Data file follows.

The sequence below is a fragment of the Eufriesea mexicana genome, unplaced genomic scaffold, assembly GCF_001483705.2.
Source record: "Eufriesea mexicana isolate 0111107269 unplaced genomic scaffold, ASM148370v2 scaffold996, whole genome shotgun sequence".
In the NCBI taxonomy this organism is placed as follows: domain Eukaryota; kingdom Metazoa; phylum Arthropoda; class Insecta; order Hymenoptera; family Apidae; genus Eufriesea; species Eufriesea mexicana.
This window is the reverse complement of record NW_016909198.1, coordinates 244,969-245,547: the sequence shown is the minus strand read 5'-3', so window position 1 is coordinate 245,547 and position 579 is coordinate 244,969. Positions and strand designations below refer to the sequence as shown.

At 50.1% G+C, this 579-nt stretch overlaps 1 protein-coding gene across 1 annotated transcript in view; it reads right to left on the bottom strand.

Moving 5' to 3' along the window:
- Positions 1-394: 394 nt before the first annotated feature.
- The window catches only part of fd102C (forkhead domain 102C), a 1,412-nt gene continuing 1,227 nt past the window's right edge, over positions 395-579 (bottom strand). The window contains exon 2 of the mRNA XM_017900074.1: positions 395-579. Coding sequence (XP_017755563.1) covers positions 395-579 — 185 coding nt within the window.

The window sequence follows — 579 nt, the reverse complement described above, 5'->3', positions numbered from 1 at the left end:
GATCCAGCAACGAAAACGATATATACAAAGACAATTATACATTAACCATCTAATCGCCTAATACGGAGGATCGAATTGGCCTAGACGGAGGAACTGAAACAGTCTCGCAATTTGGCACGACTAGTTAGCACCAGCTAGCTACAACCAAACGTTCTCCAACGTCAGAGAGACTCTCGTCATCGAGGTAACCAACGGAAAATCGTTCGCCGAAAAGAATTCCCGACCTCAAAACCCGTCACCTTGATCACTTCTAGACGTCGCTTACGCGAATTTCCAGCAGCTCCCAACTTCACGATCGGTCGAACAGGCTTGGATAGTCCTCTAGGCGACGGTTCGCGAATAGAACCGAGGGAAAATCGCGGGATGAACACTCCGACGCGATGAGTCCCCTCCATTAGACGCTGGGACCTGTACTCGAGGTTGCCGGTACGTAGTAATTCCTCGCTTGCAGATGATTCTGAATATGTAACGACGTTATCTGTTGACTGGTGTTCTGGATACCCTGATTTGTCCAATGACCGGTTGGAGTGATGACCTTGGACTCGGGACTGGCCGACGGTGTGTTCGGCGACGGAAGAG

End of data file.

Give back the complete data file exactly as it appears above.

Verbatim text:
The sequence below is a fragment of the Eufriesea mexicana genome, unplaced genomic scaffold, assembly GCF_001483705.2.
Source record: "Eufriesea mexicana isolate 0111107269 unplaced genomic scaffold, ASM148370v2 scaffold996, whole genome shotgun sequence".
In the NCBI taxonomy this organism is placed as follows: domain Eukaryota; kingdom Metazoa; phylum Arthropoda; class Insecta; order Hymenoptera; family Apidae; genus Eufriesea; species Eufriesea mexicana.
This window is the reverse complement of record NW_016909198.1, coordinates 244,969-245,547: the sequence shown is the minus strand read 5'-3', so window position 1 is coordinate 245,547 and position 579 is coordinate 244,969. Positions and strand designations below refer to the sequence as shown.

At 50.1% G+C, this 579-nt stretch overlaps 1 protein-coding gene across 1 annotated transcript in view; it reads right to left on the bottom strand.

Moving 5' to 3' along the window:
- Positions 1-394: 394 nt before the first annotated feature.
- The window catches only part of fd102C (forkhead domain 102C), a 1,412-nt gene continuing 1,227 nt past the window's right edge, over positions 395-579 (bottom strand). The window contains exon 2 of the mRNA XM_017900074.1: positions 395-579. Coding sequence (XP_017755563.1) covers positions 395-579 — 185 coding nt within the window.

The window sequence follows — 579 nt, the reverse complement described above, 5'->3', positions numbered from 1 at the left end:
GATCCAGCAACGAAAACGATATATACAAAGACAATTATACATTAACCATCTAATCGCCTAATACGGAGGATCGAATTGGCCTAGACGGAGGAACTGAAACAGTCTCGCAATTTGGCACGACTAGTTAGCACCAGCTAGCTACAACCAAACGTTCTCCAACGTCAGAGAGACTCTCGTCATCGAGGTAACCAACGGAAAATCGTTCGCCGAAAAGAATTCCCGACCTCAAAACCCGTCACCTTGATCACTTCTAGACGTCGCTTACGCGAATTTCCAGCAGCTCCCAACTTCACGATCGGTCGAACAGGCTTGGATAGTCCTCTAGGCGACGGTTCGCGAATAGAACCGAGGGAAAATCGCGGGATGAACACTCCGACGCGATGAGTCCCCTCCATTAGACGCTGGGACCTGTACTCGAGGTTGCCGGTACGTAGTAATTCCTCGCTTGCAGATGATTCTGAATATGTAACGACGTTATCTGTTGACTGGTGTTCTGGATACCCTGATTTGTCCAATGACCGGTTGGAGTGATGACCTTGGACTCGGGACTGGCCGACGGTGTGTTCGGCGACGGAAGAG